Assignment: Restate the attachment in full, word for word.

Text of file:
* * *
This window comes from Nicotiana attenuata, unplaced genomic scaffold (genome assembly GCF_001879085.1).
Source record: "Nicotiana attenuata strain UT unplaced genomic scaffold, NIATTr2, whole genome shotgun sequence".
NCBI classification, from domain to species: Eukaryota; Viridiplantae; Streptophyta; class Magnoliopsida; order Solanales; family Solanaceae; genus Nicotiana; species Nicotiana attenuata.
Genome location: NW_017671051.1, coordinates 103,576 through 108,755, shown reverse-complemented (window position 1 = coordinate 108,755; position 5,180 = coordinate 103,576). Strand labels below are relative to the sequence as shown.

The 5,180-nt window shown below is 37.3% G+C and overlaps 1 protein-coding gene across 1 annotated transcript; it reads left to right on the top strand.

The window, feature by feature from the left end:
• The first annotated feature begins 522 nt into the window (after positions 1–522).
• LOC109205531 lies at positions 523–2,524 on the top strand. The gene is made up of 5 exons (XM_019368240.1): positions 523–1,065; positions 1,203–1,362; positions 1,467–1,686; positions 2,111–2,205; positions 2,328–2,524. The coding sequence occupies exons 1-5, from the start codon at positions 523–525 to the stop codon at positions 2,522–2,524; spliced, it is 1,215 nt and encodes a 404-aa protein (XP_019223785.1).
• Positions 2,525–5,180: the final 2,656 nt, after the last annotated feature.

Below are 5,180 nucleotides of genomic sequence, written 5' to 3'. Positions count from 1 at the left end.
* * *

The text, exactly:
This window comes from Nicotiana attenuata, unplaced genomic scaffold (genome assembly GCF_001879085.1).
Source record: "Nicotiana attenuata strain UT unplaced genomic scaffold, NIATTr2, whole genome shotgun sequence".
NCBI classification, from domain to species: Eukaryota; Viridiplantae; Streptophyta; class Magnoliopsida; order Solanales; family Solanaceae; genus Nicotiana; species Nicotiana attenuata.
Genome location: NW_017671051.1, coordinates 103,576 through 108,755, shown reverse-complemented (window position 1 = coordinate 108,755; position 5,180 = coordinate 103,576). Strand labels below are relative to the sequence as shown.

The 5,180-nt window shown below is 37.3% G+C and overlaps 1 protein-coding gene across 1 annotated transcript; it reads left to right on the top strand.

The window, feature by feature from the left end:
• The first annotated feature begins 522 nt into the window (after positions 1–522).
• LOC109205531 lies at positions 523–2,524 on the top strand. The gene is made up of 5 exons (XM_019368240.1): positions 523–1,065; positions 1,203–1,362; positions 1,467–1,686; positions 2,111–2,205; positions 2,328–2,524. The coding sequence occupies exons 1-5, from the start codon at positions 523–525 to the stop codon at positions 2,522–2,524; spliced, it is 1,215 nt and encodes a 404-aa protein (XP_019223785.1).
• Positions 2,525–5,180: the final 2,656 nt, after the last annotated feature.

Below are 5,180 nucleotides of genomic sequence, written 5' to 3'. Positions count from 1 at the left end.